Raising tariffs to the level of 1990 will result in a 14% decline in GDP growth rate by 2060

by Indi Samarajiva

Tariffs are taxes imposed on goods passing through a border or a specific area, and as of the 21st century, it refers to border tariffs that are imposed mainly when goods exceed the border. Although the tariffs in 2018 are lower worldwide than in 1990, the prediction that "If the tariff is raised to the 1990 level, the GDP growth rate will decrease by 14% until 2060" will be covered by economic cooperation development The Organization (OECD) announced.

The Long View: Scenarios for the world economy to 2060 - OECD

What higher tariffs can mean for economic growth - Quartz

In recent years, with the globalization of the economy, tariffs are moving in a direction to reduce tariffs, tariffs are abolished in the EU region, and countries and goods etc. not subject to tariffs by individual countries such as free trade agreements It is specified. However, immediately after the collapse of the Berlin Wall in Germany, tariffs were set much higher than in the present as of 1990, when China had not grown into an economic superpower like the present.

The tariff rate in wealthy industrialized countries in 1990 is about 5% on average, and in emerging countries such as India, China, Brazil, Russia, the tariff rate was set to about 28% on average. As of 2018, when tariffs were drastically reduced worldwide, the tariff rate in developed countries fell below an average of about 2%, and even in developing countries it was about 5%.

Although tariffs have been gradually being lowered , trade friction between the United States and China has occurred in recent years, and inequality related to trade is largely stated. While claiming to raise tariffs considerably to eliminate inequality arising in trade with other countries, the OECD stated that "If the tariff rate has been lowered to the 1990 level, what kind of situation Does it occur? "Simulation was carried out.

by Alexander Rabb

Simulation is not an unrealistic assumption that the tariff rate will rise to the level of 1990 at once but it was verified on the assumption that the tariff rate gradually increased from 2020 to 2030. In addition, it does not consider uncertainty such as geopolitical risk or the willingness of investors. As a result, if tariffs stay at the level of 2018, it was thought that world GDP will doubled from 2020 to 2060, but if the tariff returns to the 1990 level, the growth rate of GDP will be It was forecasted to drop by 14%.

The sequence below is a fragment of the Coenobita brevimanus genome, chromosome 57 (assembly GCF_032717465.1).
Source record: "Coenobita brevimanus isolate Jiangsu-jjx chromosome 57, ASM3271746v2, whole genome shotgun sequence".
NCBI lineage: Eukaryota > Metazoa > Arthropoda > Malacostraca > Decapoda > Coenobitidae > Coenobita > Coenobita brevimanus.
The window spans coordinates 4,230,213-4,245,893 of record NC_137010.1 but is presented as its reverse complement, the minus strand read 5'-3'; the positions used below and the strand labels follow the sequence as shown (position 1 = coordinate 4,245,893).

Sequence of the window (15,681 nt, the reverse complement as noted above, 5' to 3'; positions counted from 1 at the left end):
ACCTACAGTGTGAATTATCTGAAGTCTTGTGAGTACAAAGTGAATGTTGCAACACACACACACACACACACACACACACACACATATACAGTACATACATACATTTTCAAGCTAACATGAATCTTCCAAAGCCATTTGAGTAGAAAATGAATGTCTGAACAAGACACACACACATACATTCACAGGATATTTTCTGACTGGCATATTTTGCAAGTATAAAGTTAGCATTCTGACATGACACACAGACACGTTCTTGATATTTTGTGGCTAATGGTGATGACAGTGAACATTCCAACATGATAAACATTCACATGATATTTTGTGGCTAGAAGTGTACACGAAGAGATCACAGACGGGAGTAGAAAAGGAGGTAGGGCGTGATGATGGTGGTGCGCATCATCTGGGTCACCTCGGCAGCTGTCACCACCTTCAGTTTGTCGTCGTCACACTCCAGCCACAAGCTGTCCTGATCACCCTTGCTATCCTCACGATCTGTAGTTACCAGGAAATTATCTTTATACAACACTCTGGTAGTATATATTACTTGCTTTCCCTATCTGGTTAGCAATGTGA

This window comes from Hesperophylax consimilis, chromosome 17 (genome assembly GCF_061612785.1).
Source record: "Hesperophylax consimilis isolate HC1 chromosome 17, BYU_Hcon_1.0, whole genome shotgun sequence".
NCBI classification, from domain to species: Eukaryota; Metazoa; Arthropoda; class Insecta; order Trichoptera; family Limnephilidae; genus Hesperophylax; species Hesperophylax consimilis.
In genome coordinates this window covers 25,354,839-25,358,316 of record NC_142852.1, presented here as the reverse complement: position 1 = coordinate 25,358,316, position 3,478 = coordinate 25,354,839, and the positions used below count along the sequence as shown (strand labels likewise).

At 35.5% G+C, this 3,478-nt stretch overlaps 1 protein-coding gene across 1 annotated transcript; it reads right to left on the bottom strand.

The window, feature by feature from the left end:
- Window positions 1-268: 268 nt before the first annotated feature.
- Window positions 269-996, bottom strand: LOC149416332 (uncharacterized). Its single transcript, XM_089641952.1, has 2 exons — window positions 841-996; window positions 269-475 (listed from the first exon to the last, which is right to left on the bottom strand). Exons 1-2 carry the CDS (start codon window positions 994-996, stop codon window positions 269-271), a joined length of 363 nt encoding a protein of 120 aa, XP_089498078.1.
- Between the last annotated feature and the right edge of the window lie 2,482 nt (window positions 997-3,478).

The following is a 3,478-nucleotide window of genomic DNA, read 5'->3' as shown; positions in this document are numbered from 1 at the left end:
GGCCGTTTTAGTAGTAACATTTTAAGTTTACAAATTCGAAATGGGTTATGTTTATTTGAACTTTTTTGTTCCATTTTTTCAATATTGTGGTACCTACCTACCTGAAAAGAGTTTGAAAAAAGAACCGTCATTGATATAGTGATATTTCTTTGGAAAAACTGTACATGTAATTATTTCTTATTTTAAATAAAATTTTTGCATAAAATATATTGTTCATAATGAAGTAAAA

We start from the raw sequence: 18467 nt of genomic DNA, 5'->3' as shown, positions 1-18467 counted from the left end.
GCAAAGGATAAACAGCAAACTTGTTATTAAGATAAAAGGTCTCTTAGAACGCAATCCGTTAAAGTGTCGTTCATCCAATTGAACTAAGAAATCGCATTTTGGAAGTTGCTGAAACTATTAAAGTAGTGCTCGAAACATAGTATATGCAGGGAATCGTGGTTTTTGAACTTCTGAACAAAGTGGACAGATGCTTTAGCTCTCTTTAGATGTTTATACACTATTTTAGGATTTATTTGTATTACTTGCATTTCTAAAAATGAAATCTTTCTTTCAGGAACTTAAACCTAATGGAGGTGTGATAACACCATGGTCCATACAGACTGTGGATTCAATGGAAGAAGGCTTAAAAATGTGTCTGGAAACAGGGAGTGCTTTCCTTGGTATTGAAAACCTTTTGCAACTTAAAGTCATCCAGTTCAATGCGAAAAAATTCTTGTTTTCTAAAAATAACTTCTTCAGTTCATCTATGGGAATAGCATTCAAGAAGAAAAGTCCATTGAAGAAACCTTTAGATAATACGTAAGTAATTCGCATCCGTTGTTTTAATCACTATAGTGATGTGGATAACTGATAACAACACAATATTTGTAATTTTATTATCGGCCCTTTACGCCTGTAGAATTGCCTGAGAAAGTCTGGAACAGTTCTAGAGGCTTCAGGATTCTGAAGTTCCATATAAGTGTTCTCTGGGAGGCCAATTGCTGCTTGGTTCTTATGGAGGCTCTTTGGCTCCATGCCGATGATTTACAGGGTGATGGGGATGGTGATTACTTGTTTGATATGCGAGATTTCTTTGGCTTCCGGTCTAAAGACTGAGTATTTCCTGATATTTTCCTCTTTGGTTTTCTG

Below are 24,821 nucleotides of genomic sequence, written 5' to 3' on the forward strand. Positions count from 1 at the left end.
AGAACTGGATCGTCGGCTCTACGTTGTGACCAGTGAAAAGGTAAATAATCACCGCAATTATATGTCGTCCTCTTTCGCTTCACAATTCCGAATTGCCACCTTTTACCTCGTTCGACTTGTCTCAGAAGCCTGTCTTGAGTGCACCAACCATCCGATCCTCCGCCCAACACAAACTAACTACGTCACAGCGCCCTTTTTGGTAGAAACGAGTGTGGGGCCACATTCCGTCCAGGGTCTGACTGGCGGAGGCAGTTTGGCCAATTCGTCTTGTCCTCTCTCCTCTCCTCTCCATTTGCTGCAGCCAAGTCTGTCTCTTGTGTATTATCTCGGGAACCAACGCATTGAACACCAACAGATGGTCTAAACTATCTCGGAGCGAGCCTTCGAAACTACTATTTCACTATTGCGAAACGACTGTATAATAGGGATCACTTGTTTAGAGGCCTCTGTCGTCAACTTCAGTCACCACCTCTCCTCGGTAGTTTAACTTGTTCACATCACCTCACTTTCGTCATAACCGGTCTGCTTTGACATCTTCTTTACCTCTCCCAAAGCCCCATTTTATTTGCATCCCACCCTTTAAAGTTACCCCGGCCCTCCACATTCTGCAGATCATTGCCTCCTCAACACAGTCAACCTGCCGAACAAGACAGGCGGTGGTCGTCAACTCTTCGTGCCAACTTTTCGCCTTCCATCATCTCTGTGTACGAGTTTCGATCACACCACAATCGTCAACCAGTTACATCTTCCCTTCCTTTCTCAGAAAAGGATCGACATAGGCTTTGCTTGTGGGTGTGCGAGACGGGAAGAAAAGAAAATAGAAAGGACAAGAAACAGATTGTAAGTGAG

The rise in the tariff rate does not mean that the transportation cost of goods will be the same level as in 1990 as it is. Compared to 1990, the cost of transporting goods in 2015 has decreased by 25%. Therefore, OECD believes that global trade will not develop to the point that it will suffer a major blow at a stroke, and the damage will be stopped with a 14% reduction in GDP growth rate somehow.

Three countries, India, Australia and China, are predicted to suffer particularly great damage due to the rise in tariff rates. In India and China, the tariff rate will rise, and trade earnings are expected to decrease. Australia predicts that GDP will decline as the export volume of resources decreases in a way that is affected by the economic recession of China, the most important trading country. In addition, under China, Korea, Indonesia, Brazil and Japan continued, and Japan was forecasted to decrease GDP growth rate by 7.6%.

Naturally, as in this assumption, there is almost no possibility that the tariff rate will rise to the 1990 level worldwide. Even if the trade war between the United States and China intensifies and even if the US drastically raises the tariff rate on goods imported from China it is hard to think that it would raise other countries to the same level as the US. Even if the relationship between China and the United States deteriorates, China can conclude agreements with the EU and other countries and discuss tariffs on lowering tariffs on specific goods.

On the other hand, according to the OECD, the greatest benefit arising from low tariffs is not the profit directly generated by trade in goods, but the transfer of knowledge as trade increases. For example, in Bangladesh, which has achieved economic growth in recent years, the fact that Bangladeshi who engaged in trade in clothing with Korea learned know-how and started to manufacture clothing is considered to be a major factor.

in Note, Posted by log1h_ik